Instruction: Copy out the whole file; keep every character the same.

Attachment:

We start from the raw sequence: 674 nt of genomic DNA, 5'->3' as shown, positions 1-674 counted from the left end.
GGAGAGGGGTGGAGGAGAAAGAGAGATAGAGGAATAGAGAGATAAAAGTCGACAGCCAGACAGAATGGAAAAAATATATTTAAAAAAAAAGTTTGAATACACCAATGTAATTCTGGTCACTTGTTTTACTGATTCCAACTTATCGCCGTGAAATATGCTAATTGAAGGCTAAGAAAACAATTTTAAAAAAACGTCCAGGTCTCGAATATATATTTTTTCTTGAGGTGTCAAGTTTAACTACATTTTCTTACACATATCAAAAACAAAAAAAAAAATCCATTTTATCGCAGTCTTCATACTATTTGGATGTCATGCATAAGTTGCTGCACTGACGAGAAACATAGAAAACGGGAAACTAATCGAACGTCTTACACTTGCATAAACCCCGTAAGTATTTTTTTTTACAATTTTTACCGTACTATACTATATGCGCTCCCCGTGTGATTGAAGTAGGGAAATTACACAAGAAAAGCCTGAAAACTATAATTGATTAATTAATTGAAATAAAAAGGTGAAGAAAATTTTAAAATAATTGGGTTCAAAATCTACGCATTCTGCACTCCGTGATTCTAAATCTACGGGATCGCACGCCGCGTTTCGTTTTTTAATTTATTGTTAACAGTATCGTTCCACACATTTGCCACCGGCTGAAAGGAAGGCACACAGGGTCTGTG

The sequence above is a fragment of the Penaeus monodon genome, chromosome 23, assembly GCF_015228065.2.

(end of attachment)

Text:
We start from the raw sequence: 674 nt of genomic DNA, 5'->3' as shown, positions 1-674 counted from the left end.
GGAGAGGGGTGGAGGAGAAAGAGAGATAGAGGAATAGAGAGATAAAAGTCGACAGCCAGACAGAATGGAAAAAATATATTTAAAAAAAAAGTTTGAATACACCAATGTAATTCTGGTCACTTGTTTTACTGATTCCAACTTATCGCCGTGAAATATGCTAATTGAAGGCTAAGAAAACAATTTTAAAAAAACGTCCAGGTCTCGAATATATATTTTTTCTTGAGGTGTCAAGTTTAACTACATTTTCTTACACATATCAAAAACAAAAAAAAAAATCCATTTTATCGCAGTCTTCATACTATTTGGATGTCATGCATAAGTTGCTGCACTGACGAGAAACATAGAAAACGGGAAACTAATCGAACGTCTTACACTTGCATAAACCCCGTAAGTATTTTTTTTTACAATTTTTACCGTACTATACTATATGCGCTCCCCGTGTGATTGAAGTAGGGAAATTACACAAGAAAAGCCTGAAAACTATAATTGATTAATTAATTGAAATAAAAAGGTGAAGAAAATTTTAAAATAATTGGGTTCAAAATCTACGCATTCTGCACTCCGTGATTCTAAATCTACGGGATCGCACGCCGCGTTTCGTTTTTTAATTTATTGTTAACAGTATCGTTCCACACATTTGCCACCGGCTGAAAGGAAGGCACACAGGGTCTGTG

The sequence above is a fragment of the Penaeus monodon genome, chromosome 23, assembly GCF_015228065.2.